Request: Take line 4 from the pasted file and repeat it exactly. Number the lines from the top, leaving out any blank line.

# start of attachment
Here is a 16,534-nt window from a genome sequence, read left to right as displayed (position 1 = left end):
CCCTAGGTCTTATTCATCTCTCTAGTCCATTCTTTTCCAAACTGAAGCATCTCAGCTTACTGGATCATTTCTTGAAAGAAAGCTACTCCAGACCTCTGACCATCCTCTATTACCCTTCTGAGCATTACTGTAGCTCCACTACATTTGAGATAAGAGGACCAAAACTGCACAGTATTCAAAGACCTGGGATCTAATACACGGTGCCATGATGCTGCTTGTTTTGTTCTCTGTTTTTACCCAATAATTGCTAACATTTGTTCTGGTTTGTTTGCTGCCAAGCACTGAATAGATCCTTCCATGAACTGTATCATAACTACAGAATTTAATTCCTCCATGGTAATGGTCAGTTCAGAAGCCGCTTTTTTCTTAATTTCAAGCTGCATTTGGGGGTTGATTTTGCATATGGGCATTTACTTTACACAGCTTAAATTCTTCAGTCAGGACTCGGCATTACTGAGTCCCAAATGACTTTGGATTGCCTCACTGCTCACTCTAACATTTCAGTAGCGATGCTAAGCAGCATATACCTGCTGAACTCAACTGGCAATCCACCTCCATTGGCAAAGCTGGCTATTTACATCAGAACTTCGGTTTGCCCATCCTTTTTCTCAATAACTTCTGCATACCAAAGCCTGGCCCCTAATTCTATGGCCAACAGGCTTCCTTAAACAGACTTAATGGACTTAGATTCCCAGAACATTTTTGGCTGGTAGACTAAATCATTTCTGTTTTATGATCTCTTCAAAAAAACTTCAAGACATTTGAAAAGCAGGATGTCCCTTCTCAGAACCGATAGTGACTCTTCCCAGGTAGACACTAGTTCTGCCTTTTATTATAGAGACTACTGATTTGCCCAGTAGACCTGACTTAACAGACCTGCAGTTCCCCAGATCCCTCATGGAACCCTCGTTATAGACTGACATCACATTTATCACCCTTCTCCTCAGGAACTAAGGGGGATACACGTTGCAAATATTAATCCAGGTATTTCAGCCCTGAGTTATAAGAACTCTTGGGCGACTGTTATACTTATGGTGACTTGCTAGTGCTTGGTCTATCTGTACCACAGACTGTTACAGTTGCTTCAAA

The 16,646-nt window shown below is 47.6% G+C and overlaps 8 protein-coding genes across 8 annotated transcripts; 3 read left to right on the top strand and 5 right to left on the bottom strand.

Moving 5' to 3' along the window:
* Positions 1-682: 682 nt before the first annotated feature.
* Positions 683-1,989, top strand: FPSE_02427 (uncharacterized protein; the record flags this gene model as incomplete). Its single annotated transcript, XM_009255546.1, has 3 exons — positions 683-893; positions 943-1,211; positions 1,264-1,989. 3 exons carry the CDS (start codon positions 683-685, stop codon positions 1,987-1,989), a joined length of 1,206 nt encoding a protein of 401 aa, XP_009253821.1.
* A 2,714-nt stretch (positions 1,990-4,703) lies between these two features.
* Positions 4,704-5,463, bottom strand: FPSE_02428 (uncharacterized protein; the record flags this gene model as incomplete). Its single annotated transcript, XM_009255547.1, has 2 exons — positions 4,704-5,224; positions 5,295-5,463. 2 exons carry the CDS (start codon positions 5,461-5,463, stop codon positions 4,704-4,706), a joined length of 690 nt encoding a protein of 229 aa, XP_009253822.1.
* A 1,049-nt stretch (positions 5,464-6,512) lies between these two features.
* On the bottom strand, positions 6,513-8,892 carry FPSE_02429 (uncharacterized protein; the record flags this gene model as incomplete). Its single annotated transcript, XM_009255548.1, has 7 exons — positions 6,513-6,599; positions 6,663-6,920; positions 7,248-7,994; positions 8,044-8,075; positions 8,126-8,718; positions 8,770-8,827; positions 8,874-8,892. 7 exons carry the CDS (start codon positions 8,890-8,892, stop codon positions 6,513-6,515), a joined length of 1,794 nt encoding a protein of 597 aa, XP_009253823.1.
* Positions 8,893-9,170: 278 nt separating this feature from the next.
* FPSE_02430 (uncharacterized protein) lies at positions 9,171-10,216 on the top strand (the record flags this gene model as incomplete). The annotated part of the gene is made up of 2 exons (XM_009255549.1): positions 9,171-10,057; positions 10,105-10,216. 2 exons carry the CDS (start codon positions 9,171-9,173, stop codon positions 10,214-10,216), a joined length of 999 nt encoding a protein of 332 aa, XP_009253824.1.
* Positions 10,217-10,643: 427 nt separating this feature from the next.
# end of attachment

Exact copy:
Moving 5' to 3' along the window: